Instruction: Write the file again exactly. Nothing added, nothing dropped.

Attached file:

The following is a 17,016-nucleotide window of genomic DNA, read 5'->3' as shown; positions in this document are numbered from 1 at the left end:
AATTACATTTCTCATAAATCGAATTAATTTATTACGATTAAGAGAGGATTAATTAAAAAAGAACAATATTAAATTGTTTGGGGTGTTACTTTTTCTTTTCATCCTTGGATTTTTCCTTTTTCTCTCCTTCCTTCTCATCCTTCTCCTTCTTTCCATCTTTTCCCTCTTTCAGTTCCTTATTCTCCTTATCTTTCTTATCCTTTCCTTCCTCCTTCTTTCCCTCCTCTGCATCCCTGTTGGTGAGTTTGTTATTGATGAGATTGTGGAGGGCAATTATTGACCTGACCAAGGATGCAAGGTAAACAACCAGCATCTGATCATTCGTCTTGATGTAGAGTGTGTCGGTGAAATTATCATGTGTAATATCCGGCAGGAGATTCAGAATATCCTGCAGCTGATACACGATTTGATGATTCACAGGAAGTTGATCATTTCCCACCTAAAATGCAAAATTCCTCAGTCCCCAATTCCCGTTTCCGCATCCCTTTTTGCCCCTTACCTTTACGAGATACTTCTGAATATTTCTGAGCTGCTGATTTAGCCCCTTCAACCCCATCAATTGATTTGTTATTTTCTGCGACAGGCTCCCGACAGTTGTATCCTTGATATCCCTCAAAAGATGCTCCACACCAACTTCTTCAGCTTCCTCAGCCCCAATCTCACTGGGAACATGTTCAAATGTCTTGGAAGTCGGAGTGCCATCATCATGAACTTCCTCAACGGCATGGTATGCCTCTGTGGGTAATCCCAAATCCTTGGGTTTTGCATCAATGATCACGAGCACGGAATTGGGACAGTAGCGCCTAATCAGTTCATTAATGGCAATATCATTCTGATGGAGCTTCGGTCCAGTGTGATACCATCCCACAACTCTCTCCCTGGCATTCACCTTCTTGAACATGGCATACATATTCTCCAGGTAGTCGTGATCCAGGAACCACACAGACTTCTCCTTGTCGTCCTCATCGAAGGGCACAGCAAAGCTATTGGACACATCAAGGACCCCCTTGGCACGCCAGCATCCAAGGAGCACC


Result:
The following is a 17,016-nucleotide window of genomic DNA, read 5'->3' as shown; positions in this document are numbered from 1 at the left end:
AATTACATTTCTCATAAATCGAATTAATTTATTACGATTAAGAGAGGATTAATTAAAAAAGAACAATATTAAATTGTTTGGGGTGTTACTTTTTCTTTTCATCCTTGGATTTTTCCTTTTTCTCTCCTTCCTTCTCATCCTTCTCCTTCTTTCCATCTTTTCCCTCTTTCAGTTCCTTATTCTCCTTATCTTTCTTATCCTTTCCTTCCTCCTTCTTTCCCTCCTCTGCATCCCTGTTGGTGAGTTTGTTATTGATGAGATTGTGGAGGGCAATTATTGACCTGACCAAGGATGCAAGGTAAACAACCAGCATCTGATCATTCGTCTTGATGTAGAGTGTGTCGGTGAAATTATCATGTGTAATATCCGGCAGGAGATTCAGAATATCCTGCAGCTGATACACGATTTGATGATTCACAGGAAGTTGATCATTTCCCACCTAAAATGCAAAATTCCTCAGTCCCCAATTCCCGTTTCCGCATCCCTTTTTGCCCCTTACCTTTACGAGATACTTCTGAATATTTCTGAGCTGCTGATTTAGCCCCTTCAACCCCATCAATTGATTTGTTATTTTCTGCGACAGGCTCCCGACAGTTGTATCCTTGATATCCCTCAAAAGATGCTCCACACCAACTTCTTCAGCTTCCTCAGCCCCAATCTCACTGGGAACATGTTCAAATGTCTTGGAAGTCGGAGTGCCATCATCATGAACTTCCTCAACGGCATGGTATGCCTCTGTGGGTAATCCCAAATCCTTGGGTTTTGCATCAATGATCACGAGCACGGAATTGGGACAGTAGCGCCTAATCAGTTCATTAATGGCAATATCATTCTGATGGAGCTTCGGTCCAGTGTGATACCATCCCACAACTCTCTCCCTGGCATTCACCTTCTTGAACATGGCATACATATTCTCCAGGTAGTCGTGATCCAGGAACCACACAGACTTCTCCTTGTCGTCCTCATCGAAGGGCACAGCAAAGCTATTGGACACATCAAGGACCCCCTTGGCACGCCAGCATCCAAGGAGCACC